Additional dementia communication tips:
- Agree and use therapeutic fibs to go along with their reality rather than correcting them
- Respond in ways that reduce repetitive questions before you get too frustrated
- Use short, direct sentences to make understanding easier
- Increase your ability to handle false accusations
5. Keep them entertained with engaging, no-fail activities
Boredom can also contribute to challenging behaviors. Everyone needs to have something to do and a way to have fun and feel successful.
Helping your older adult find activities that suit their current abilities and interests is a great way to boost their mood and self-esteem while reducing anxiety and agitation.
- 10 Fun, No-Fail Activities for People with Dementia
- 6 Calming Ways to Help Seniors with Alzheimer’s Keep Hands Busy
- 6 Alzheimer’s Sensory Activities Reduce Anxiety without Medication
- Get more dementia activity ideas
6. Consider other types of medications
- Try FDA-approved medications for Alzheimer’s (that may also work for other dementias) to slow cognitive decline and reduce symptoms
- If your older adult could be depressed, treat with antidepressants
When antipsychotic medication may be needed
There may be situations where antipsychotic medications may be necessary.
- If other approaches haven’t worked
- Your older adult is severely distressed
- They could hurt themselves, you, or others
If an antipsychotic medication is used, use these tips for best results:
- Start at the lowest possible dose and increase a little bit at a time – the goal is to find the minimum necessary dose to keep behavior manageable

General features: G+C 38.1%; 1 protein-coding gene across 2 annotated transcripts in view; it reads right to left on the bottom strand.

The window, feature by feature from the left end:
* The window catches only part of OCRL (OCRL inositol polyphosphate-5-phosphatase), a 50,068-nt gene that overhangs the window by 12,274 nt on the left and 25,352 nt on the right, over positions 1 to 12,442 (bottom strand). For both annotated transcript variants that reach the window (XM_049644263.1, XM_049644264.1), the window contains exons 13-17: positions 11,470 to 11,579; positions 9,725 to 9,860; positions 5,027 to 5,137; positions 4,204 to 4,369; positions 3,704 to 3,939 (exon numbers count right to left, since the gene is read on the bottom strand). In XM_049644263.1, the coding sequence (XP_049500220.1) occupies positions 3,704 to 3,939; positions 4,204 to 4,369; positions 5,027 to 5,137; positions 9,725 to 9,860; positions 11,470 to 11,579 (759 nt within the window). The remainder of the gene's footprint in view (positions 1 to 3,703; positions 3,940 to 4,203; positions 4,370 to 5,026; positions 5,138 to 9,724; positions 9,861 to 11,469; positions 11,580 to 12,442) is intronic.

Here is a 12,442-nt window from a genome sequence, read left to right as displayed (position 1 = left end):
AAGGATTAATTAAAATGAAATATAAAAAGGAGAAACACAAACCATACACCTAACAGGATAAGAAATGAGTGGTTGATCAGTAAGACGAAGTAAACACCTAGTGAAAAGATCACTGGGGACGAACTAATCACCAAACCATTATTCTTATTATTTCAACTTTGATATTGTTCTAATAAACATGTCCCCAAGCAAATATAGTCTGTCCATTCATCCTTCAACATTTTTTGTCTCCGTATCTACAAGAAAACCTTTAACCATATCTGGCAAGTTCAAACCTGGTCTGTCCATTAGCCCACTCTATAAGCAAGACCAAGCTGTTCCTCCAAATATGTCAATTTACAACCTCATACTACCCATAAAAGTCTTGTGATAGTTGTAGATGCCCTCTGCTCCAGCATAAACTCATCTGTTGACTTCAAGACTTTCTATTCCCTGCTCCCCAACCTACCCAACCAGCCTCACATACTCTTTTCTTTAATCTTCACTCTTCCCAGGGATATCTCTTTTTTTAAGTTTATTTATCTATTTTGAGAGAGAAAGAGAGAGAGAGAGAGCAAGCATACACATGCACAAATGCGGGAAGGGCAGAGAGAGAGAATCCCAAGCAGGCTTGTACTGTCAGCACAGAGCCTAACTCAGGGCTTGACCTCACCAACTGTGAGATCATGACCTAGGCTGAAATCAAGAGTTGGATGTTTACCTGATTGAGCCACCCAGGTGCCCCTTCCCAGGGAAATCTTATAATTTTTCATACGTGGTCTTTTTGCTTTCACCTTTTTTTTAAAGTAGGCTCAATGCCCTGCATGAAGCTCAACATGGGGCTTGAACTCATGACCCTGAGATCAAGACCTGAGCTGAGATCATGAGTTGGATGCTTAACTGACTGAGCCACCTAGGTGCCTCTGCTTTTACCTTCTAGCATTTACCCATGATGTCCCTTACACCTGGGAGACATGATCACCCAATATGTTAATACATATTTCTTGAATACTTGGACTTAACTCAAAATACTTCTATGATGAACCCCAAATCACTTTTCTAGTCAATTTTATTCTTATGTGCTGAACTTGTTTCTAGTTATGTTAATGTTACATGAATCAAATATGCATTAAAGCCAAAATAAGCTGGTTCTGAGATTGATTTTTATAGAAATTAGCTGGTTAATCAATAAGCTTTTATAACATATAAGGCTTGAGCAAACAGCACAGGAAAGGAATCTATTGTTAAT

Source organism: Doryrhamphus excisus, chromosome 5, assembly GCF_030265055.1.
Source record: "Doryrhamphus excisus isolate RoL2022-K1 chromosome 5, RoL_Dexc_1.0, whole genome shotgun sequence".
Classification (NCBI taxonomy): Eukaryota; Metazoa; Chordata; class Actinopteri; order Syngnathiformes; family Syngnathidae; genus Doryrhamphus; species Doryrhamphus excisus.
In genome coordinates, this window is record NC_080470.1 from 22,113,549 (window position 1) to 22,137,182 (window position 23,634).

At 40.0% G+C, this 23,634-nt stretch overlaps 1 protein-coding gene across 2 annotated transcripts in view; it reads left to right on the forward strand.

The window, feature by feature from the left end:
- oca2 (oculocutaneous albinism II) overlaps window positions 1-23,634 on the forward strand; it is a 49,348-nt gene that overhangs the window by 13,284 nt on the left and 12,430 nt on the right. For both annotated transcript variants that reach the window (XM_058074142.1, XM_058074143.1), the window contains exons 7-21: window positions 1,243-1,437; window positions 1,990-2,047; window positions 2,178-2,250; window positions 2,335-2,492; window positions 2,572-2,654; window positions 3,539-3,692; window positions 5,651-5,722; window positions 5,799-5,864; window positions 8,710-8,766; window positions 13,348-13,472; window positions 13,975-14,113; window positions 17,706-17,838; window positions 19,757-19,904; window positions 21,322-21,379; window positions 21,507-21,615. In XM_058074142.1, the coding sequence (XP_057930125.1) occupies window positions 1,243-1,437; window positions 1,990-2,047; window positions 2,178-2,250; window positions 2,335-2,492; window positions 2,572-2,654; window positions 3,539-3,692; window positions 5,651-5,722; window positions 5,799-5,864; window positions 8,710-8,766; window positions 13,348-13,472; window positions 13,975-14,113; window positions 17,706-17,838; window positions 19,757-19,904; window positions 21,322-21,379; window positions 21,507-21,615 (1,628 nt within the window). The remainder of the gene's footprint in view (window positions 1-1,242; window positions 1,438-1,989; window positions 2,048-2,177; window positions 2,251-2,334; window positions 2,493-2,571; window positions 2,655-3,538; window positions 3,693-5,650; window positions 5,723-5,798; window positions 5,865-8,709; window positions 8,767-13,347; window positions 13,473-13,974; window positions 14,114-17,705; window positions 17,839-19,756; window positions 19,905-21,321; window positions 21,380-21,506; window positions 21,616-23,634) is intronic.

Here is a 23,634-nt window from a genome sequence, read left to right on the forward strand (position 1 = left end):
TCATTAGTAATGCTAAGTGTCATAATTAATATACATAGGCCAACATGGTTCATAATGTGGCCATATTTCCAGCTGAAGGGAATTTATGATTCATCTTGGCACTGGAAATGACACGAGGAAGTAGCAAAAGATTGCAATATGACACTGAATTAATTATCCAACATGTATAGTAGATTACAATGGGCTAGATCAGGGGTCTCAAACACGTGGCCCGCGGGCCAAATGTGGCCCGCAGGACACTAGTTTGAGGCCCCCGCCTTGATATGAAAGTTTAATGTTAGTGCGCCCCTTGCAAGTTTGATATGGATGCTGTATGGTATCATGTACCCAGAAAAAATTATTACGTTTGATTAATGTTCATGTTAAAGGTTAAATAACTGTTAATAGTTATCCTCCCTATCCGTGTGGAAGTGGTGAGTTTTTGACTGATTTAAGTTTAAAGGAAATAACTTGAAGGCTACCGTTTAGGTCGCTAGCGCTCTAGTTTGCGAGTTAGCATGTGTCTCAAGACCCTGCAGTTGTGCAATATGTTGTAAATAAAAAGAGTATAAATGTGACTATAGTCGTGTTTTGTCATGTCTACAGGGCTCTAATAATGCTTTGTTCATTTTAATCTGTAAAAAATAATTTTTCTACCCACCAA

- Watch carefully to see if your older adult improves
- Watch carefully for side effects
If the medication isn’t working or causes side effects, let the doctor know right away so they can come up with an alternate plan. Don’t stop or change doses without doctor approval.
Next Step Save or print the tip sheet on how to reduce and manage challenging dementia behaviors without antipsychotic drugs from the American Geriatrics Society and Choosing Wisely (PDF)
Recommended for you:
- How to Talk to Someone With Dementia: Calm, Positive Body Language
- How to Talk to Someone with Alzheimer’s: Short, Direct Sentences
- 9 Must-Read Alzheimer’s Books for Caregivers
By DailyCaring Editorial Team
Image: LifeCare Advocates
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I have always found that it is individualized care that works best. There is no one answer for everyone. Yet careful observation and analysis of the situation will let you know what works for that individual. Even people who have the same condition and are roughly at the same level will still react in their own way. When caring for someone like this you just have to go with the flow. One day I would be able to provide the care the next I would be like Hitler and totally repulsive to the individual.
I have a older friend that has this she loves doll are anything l make her she gets so excited when I can go see her
It’s wonderful that you’re able to bring your friend so much joy!
Antipsychotics are a good source to control symptoms with Parkinson’s plus history of Bi-Polar 1 with psychotic and hallucinating manic episodes. I was sure Parkinson’s had stopped any possibility of manic episodes due to the depression. A low dose stopped all ruminating psychosis and I agree low dose but don’t be afraid to control these behaviors. I still hide certain objects that tended to prompt these episodes I.e, Angel throw pillow that was my deceased mothers, war pictures he has PTSD as well so not good.